Two special doctors named Harmei and Jason visited hospice wards of Mackay Memorial Hospital on March 8, spending a very pleasant hour with the patients and their families.
Harmei the giant Poodle and Jason the Dachshund are therapeutic dogs specially trained to interact with patients. They are friendlier than normal dogs, highly sociable, stable, obedient, and can interact with patients under a trainer’s guidance. Although patients stroking and combing therapeutic dogs may seem like insignificant gestures, such gentle and relaxed activities can significantly ease patients’ tenseness and boost patients’ physical energy. Simply by looking at Harmei and Jason’s happy faces, patients and their families also reflect happy and rare smiles on their own faces. Even the palliative professionals can be healed by these two furry doctors!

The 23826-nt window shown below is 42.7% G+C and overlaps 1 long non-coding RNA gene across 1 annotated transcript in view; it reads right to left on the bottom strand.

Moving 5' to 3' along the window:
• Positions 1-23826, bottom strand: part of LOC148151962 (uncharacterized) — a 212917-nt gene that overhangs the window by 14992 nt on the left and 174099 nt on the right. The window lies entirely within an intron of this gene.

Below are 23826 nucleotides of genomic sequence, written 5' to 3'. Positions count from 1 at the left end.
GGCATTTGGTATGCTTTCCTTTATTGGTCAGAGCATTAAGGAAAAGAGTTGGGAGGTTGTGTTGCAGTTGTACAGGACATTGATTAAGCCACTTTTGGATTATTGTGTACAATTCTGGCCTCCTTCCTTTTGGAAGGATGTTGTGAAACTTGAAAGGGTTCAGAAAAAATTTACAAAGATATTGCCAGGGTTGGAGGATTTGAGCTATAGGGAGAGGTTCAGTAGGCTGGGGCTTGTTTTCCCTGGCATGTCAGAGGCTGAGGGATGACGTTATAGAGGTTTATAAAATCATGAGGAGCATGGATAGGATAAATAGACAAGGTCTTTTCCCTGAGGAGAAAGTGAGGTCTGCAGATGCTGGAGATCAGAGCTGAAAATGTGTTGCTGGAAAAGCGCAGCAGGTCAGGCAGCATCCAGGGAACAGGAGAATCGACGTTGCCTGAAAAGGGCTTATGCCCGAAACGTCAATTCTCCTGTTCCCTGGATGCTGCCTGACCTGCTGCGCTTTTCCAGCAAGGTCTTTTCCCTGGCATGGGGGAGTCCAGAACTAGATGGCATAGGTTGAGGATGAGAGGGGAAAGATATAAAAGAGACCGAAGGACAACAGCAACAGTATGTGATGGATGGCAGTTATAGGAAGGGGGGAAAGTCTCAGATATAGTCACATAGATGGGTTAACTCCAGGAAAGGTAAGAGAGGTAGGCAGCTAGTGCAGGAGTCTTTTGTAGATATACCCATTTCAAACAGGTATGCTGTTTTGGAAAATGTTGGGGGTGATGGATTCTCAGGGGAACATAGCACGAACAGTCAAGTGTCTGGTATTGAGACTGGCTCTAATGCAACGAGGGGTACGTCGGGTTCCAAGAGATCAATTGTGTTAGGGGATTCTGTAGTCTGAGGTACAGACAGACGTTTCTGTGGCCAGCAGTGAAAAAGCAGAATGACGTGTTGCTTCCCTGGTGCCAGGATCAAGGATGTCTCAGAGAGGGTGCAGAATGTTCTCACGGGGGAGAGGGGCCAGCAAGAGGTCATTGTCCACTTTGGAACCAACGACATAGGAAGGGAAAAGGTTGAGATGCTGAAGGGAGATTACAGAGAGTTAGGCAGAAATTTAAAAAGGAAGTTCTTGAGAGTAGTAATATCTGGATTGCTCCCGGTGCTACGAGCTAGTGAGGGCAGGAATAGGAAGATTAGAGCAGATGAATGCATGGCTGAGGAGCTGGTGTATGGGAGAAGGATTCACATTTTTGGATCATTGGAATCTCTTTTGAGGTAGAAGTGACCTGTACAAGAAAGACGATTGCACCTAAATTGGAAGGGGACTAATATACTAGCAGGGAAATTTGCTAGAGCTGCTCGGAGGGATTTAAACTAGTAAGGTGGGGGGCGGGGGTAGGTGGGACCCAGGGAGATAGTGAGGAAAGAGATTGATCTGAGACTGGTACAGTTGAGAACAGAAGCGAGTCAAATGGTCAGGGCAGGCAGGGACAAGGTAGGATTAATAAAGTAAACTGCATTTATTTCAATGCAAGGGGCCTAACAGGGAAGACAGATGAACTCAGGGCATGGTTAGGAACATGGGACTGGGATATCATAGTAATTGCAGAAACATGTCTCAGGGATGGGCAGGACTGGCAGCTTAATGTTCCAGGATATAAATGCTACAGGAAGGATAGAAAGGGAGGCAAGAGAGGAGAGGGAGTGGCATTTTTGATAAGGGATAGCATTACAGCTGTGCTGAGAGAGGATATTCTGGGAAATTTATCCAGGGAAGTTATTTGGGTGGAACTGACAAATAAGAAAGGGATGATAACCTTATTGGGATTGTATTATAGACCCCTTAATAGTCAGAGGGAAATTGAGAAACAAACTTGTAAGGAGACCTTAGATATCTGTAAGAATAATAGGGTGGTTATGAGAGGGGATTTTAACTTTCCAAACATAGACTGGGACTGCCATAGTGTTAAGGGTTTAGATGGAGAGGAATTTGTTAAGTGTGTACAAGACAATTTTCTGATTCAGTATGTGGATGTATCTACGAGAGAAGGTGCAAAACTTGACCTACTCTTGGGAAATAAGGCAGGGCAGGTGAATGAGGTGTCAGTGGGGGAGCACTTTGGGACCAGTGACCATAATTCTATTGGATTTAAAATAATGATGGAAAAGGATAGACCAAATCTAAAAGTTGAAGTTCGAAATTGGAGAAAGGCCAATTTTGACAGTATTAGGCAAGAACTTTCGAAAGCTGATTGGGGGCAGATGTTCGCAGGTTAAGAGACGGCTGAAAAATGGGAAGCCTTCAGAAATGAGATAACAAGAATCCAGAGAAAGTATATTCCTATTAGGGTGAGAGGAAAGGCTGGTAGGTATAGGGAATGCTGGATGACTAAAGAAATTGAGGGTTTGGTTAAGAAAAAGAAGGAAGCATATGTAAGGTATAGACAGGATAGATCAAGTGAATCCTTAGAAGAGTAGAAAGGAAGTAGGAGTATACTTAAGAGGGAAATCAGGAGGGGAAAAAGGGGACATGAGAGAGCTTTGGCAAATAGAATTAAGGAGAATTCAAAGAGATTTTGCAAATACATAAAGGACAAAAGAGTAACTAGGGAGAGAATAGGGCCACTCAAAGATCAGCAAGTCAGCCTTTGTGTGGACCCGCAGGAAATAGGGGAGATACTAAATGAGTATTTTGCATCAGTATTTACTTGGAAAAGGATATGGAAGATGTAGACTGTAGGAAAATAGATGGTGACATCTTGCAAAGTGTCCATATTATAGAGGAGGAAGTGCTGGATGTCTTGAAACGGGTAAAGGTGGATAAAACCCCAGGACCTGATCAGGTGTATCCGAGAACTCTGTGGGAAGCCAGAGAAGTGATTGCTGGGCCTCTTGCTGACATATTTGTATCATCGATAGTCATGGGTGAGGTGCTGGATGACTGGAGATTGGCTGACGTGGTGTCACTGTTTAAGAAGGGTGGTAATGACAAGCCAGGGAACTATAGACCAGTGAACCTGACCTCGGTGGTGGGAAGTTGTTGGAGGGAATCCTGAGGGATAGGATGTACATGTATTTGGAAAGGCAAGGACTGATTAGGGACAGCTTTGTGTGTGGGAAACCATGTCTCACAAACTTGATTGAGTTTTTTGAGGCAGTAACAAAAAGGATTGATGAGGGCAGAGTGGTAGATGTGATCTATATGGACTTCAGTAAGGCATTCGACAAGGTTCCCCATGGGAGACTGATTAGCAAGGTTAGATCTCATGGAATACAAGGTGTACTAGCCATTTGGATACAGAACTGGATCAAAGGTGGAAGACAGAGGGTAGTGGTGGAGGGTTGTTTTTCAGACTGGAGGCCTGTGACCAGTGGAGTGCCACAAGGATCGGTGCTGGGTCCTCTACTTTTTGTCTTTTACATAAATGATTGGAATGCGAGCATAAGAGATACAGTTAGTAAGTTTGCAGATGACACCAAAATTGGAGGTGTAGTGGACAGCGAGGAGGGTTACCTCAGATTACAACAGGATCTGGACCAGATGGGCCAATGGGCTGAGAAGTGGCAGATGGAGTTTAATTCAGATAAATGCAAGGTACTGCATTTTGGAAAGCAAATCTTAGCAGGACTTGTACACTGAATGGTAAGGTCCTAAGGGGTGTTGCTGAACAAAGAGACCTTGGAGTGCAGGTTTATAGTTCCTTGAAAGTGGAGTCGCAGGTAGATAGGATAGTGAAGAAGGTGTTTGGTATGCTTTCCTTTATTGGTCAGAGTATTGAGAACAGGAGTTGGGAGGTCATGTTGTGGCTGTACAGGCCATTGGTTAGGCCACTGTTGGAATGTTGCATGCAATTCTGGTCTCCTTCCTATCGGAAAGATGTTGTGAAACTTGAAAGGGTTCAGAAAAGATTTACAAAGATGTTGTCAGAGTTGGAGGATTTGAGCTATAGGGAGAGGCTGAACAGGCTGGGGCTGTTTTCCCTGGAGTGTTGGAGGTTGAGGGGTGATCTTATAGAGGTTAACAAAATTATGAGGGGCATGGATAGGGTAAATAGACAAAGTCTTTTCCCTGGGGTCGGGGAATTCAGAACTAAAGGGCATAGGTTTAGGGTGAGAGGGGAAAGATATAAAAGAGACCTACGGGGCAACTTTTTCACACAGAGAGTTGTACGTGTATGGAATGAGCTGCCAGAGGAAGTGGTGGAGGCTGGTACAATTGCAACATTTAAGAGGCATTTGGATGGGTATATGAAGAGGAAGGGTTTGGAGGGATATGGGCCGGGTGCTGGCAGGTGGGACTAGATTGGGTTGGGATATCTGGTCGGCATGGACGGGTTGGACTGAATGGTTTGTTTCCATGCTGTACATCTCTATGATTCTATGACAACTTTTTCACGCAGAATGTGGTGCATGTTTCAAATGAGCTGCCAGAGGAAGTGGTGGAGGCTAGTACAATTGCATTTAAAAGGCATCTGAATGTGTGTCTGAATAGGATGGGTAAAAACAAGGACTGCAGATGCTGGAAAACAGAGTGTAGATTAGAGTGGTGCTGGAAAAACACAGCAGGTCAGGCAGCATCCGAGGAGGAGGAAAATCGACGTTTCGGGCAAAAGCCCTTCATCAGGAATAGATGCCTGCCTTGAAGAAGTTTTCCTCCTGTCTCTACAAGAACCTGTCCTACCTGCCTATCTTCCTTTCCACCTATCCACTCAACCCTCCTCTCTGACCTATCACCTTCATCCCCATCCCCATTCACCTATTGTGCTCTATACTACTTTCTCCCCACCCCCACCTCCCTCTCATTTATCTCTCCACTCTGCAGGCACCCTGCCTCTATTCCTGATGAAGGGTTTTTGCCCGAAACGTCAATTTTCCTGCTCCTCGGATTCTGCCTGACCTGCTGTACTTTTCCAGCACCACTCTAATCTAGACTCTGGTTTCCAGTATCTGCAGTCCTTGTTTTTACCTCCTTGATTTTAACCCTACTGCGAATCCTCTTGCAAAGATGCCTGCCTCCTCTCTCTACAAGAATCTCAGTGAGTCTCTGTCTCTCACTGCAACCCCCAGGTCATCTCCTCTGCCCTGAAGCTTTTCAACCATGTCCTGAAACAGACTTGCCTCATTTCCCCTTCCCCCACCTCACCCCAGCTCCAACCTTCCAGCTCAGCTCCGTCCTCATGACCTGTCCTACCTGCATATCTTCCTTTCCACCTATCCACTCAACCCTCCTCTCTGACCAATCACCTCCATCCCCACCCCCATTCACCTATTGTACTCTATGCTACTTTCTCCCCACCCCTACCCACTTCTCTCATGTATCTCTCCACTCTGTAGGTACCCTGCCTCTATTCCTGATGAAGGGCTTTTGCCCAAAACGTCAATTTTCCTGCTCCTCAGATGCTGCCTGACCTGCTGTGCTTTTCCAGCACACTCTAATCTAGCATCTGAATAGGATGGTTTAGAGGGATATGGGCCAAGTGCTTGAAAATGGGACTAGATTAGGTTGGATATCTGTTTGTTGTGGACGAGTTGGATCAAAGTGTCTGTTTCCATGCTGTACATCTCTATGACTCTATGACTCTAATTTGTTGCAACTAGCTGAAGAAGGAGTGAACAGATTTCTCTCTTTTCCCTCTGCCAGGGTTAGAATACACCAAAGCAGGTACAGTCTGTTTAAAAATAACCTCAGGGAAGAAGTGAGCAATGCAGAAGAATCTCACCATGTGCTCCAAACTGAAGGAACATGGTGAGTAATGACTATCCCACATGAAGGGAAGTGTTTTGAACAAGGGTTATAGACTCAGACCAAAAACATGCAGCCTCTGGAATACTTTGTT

Animals have been known to make people happy for centuries. In the past three decades, many western countries have started to use animals in supplementary medical roles. According to clinical research, such “companion animals” can distract patients’
attention to pain as patients stroke and talk to the animals, thereby easing their emotions and providing benefits such as: stabilizing triglyceride, decreasing cardiovascular diseases, and minimizing other neurological symptoms, like headache and insomnia.
The American Heart Association has published research showing how dogs bring comfort and sooth heart disease patients. In fact, when patients are visited with therapeutic dogs, their anxiety and adrenaline levels are low and their heart and lung functions are improved as well. Hence, pet therapy is mainly applied to patients with chronic disease, mental illness, developmental delay, and hospice care.